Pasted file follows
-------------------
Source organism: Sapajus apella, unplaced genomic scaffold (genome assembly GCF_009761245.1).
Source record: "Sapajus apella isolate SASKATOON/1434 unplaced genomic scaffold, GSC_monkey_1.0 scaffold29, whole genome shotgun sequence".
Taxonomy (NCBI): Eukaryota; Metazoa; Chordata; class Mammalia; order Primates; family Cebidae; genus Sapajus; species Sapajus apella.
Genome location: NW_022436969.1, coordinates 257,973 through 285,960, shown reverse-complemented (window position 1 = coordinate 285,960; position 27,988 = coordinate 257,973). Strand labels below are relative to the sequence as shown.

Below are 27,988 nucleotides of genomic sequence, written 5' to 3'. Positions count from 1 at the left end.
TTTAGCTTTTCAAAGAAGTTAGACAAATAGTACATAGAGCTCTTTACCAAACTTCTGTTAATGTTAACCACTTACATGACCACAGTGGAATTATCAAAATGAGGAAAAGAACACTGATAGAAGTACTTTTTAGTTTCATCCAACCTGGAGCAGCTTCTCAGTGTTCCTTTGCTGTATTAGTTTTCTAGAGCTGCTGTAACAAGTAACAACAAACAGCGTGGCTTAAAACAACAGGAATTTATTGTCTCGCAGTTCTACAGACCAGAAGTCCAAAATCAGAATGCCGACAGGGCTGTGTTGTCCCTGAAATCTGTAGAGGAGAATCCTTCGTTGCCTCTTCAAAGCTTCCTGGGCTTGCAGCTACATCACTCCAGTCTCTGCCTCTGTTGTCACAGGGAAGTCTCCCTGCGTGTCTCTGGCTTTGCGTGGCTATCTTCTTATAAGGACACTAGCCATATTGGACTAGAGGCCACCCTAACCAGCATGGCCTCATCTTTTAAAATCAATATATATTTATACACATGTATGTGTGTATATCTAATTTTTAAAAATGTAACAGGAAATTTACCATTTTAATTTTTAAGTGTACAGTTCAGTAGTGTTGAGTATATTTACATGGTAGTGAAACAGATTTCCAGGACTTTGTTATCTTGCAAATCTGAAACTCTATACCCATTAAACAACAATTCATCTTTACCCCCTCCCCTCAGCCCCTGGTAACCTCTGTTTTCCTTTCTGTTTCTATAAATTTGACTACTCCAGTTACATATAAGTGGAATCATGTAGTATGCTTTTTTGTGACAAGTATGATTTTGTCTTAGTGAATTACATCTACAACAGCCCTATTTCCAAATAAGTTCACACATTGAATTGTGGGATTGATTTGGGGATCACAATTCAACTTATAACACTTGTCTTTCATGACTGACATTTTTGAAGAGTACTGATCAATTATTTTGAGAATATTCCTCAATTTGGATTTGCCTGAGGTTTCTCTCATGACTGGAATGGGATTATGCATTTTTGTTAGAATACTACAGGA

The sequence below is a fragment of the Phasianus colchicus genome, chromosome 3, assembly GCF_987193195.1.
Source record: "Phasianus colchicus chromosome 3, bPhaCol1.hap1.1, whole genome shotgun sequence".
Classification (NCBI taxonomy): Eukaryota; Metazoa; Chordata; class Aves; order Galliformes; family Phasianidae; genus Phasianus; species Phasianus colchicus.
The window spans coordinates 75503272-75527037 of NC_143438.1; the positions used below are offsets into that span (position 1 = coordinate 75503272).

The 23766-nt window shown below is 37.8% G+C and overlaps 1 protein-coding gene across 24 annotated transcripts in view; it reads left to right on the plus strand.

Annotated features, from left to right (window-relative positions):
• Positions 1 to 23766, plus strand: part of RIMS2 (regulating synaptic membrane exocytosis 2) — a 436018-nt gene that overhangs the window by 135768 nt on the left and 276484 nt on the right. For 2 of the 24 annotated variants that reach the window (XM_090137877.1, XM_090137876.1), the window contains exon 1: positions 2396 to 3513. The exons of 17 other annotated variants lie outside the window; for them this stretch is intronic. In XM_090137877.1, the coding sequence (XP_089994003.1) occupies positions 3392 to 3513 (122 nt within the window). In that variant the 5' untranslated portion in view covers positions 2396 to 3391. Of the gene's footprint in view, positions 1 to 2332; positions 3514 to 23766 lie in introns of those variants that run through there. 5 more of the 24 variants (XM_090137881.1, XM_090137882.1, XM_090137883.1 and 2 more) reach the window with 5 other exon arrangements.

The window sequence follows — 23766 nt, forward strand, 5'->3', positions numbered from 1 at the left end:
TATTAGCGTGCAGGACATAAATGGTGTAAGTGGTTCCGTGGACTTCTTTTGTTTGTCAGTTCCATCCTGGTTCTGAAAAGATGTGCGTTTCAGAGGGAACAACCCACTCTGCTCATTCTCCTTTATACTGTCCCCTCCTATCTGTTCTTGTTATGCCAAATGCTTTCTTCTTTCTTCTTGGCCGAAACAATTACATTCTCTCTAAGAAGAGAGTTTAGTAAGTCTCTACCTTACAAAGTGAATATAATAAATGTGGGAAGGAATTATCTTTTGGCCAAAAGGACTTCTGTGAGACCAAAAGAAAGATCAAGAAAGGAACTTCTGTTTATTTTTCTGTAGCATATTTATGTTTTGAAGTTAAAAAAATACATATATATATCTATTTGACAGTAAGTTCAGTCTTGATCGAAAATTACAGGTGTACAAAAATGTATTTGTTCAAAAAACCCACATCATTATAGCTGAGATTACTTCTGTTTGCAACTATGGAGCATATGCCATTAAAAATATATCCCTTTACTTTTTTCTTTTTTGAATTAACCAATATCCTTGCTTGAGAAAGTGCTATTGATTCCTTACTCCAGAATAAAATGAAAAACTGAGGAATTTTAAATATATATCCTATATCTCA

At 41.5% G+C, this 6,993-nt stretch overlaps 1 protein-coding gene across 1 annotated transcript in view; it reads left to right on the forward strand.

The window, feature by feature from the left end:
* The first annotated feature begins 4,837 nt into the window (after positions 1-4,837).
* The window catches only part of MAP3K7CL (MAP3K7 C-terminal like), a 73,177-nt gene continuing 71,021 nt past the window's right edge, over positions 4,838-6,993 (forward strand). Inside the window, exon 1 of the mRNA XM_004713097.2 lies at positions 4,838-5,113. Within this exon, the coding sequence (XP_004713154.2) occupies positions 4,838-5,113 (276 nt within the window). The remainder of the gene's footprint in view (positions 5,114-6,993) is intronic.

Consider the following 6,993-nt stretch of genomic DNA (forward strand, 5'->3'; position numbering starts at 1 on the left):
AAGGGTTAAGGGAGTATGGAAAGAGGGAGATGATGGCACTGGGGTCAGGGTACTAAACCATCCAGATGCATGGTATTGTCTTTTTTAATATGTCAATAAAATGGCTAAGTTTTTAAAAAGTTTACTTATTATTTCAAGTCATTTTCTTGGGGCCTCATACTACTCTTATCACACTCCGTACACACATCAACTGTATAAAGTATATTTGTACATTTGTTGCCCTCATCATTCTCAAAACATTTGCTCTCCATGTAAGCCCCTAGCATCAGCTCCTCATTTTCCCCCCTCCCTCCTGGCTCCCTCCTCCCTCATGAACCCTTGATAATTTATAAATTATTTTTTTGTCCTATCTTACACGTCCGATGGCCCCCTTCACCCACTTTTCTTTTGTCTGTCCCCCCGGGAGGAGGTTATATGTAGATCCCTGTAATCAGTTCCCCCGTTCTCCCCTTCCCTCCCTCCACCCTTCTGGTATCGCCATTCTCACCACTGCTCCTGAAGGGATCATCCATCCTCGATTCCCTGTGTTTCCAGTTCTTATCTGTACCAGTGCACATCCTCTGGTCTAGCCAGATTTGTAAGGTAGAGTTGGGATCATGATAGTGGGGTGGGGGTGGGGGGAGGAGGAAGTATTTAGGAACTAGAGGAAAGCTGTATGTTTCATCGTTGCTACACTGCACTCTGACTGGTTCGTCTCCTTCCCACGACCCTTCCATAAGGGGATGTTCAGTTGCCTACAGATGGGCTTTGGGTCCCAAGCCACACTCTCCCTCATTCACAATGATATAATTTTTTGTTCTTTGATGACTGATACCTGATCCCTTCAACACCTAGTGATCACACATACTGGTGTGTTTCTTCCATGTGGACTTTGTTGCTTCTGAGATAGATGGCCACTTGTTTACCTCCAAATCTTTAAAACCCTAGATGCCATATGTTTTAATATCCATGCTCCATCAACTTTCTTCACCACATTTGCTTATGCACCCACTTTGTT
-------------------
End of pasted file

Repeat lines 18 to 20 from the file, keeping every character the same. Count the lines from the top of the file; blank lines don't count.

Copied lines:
* The first annotated feature begins 4,837 nt into the window (after positions 1-4,837).
* The window catches only part of MAP3K7CL (MAP3K7 C-terminal like), a 73,177-nt gene continuing 71,021 nt past the window's right edge, over positions 4,838-6,993 (forward strand). Inside the window, exon 1 of the mRNA XM_004713097.2 lies at positions 4,838-5,113. Within this exon, the coding sequence (XP_004713154.2) occupies positions 4,838-5,113 (276 nt within the window). The remainder of the gene's footprint in view (positions 5,114-6,993) is intronic.

Consider the following 6,993-nt stretch of genomic DNA (forward strand, 5'->3'; position numbering starts at 1 on the left):